PROBLEM: Most, if not all, cancers depend on the formation of new blood vessels (angiogenesis) for growth and progression. Therapeutic intervention strategies targeting angiogenesis are beginning to show promise, but unfortunately, the disease eventually progresses because the tumor cells find a way to bypass the blocked pathway (e.g., by increased secretion of an alternative pro-angiogenic factor). A therapeutic approach that targets multiple pro-angiogenic signals simultaneously would offer a tremendous advantage. PRELIMINARY DATA: The specific functions of STAT (signal transducers and activators) proteins in angiogenesis are currently unknown. Preliminary data from our laboratory indicate that in brain endothelial cells, FGF2, FGF8, and VEGF activate STAT5 and STAT1 but not STAT3. Using constitutively active and dominant negative STAT5 mutants, we determined that STAT5 specifically mediates FGF-induced endothelial cell migration, invasion, and tube formation but not mitogenesis. HYPOTHESIS: STATs mediate critical angiogenic events downstream of several potent mediators. As integration points of multiple signaling pathways, STATs represent anti-angiogenic targets of opportunity. STUDY DESIGN: This hypothesis will be tested by pursuing the following specific aims:
Aim 1 : Characterize STATs as mediators of pro-angiogenic factors. We will determine the pattern of STAT activation in microvascular endothelial cells in response to FGF2 and VEGF. The specific involvement of STATs in angiogenic responses will be analyzed. The role of STATs in downstream signaling of FGF receptors will be dissected in detail.
Aim 2 : Determine the role of STATs in vivo and evaluate their utility as therapeutic targets. The role of STAT5 in angiogenesis will be determined in vivo using a genetic approach. The endothelial cell-specific ablation of STATs in animals will be accomplished using the Cre-lox approach. STAT inhibition with small molecules in vivo will provide proof-of-principle support for novel therapeutic intervention strategies. The role of STAT activation in human disease will be determined by analyzing human tumor samples. POTENTIAL IMPACT ON VETERANS'HEALTH CARE: The number of annual deaths from cancer has recently surpassed the number of deaths from cardiovascular disease. This disturbing statistical fact underscores the magnitude of the cancer threat. The advanced average age of veterans predisposes this population group to a multitude of malignancies. Novel therapeutic strategies that target tumor angiogenesis in a variety of tumor types and circumvent mechanisms of resistance development would be highly desirable. This is important work aimed at understanding an understudied molecule with the potential for high payoff for the veteran population.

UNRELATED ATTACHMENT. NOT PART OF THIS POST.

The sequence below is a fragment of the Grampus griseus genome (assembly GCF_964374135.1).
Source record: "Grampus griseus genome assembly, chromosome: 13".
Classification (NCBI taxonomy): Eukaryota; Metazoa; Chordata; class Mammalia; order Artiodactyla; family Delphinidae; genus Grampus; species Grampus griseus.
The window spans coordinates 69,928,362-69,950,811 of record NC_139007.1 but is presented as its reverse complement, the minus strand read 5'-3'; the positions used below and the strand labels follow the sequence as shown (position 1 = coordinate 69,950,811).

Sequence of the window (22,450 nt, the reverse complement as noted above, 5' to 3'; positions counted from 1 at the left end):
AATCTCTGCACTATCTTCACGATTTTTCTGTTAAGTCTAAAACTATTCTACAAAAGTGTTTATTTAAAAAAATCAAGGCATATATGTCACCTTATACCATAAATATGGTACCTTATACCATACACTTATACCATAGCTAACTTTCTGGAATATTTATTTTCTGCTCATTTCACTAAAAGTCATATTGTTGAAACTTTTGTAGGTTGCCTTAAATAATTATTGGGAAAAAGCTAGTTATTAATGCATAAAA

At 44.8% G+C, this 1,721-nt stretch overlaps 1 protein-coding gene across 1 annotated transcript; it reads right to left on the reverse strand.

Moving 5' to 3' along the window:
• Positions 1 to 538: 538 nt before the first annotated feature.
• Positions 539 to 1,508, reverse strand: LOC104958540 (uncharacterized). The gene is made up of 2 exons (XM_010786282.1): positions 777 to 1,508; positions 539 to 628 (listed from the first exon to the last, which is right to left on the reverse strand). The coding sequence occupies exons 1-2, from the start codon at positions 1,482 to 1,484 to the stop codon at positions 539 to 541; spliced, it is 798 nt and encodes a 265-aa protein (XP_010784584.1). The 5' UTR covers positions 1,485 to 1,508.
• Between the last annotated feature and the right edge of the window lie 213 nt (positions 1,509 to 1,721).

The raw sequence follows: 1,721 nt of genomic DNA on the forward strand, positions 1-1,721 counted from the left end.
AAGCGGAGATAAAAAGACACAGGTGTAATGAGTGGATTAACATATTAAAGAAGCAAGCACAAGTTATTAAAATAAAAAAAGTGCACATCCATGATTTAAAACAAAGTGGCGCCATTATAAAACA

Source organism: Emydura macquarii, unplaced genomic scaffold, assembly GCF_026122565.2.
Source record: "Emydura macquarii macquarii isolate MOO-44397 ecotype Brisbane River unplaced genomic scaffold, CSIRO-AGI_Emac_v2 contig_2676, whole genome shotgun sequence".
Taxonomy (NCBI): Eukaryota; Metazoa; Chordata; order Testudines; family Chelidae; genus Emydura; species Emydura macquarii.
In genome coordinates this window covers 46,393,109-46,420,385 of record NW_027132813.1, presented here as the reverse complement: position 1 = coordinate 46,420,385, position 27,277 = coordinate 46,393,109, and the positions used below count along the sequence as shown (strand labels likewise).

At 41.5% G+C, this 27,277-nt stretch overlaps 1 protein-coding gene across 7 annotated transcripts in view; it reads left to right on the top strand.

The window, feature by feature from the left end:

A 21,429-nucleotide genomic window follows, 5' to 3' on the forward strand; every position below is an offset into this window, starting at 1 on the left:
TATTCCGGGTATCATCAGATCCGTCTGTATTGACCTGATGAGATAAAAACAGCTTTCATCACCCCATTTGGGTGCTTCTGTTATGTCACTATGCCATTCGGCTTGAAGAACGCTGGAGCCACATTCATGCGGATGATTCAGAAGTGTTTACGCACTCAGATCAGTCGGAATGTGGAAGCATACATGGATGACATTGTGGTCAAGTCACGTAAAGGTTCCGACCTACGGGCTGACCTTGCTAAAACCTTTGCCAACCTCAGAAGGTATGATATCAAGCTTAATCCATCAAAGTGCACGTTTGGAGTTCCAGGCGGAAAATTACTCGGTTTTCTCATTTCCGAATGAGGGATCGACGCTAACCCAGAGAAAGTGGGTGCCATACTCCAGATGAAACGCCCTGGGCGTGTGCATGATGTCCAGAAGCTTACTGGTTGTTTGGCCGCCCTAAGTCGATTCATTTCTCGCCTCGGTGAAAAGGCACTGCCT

Relevance Statement Deaths from cancer have recently surpassed deaths from heart disease and stroke. Cancer incidence increases with age, and therefore, cancer represents a major health problem for the US population as a whole and especially veterans. This threat to health and life is particularly evident in the case of brain tumors and lung cancer, the focus points of this proposal. Brain tumors are not very common, but they are counted among the deadliest cancers in humans. Lung cancer is both common and lethal. We urgently need more effective treatments for these and other cancer types. Cancerous tumors depend on the formation of new blood vessels (angiogenesis) for growth and progression. Cancer cells secrete factors that recruit blood vessels from the surrounding tissue. Therefore, it appears plausible that targeting blood vessel growth could be an effective cancer treatment approach. Recent clinical trials show that drugs designed to inhibit a vessel-inducing factor slow down tumor growth and prolong survival. Unfortunately, the tumor eventually resumes its relentless growth and kills the patient. Laboratory evidence indicates that tumors adapt during treatment and secrete alternative vessel stimulating factors - effectively bypassing the therapeutic block. If one could find a way of blocking several vessel-stimulating pathways simultaneously, resistance development might be prevented, and a breakthrough in cancer therapy might be achieved. Unfortunately, universal drug targets in tumor vessels are currently unknown. Our research indicates that the STAT proteins might be such targets. We found that STATs are activated by several critical vessel-inducing factors. In the lab, blocking STATs disrupts vessel formation. We propose to study STATs in detail to understand their function and to explore their usefulness as a treatment target. As part of this project, we will test inhibitors of STATs that have recently become available. If effective, STAT inhibitors could be used to treat not only brain and lung tumors, but a variety of cancers, improving the lives of US veterans.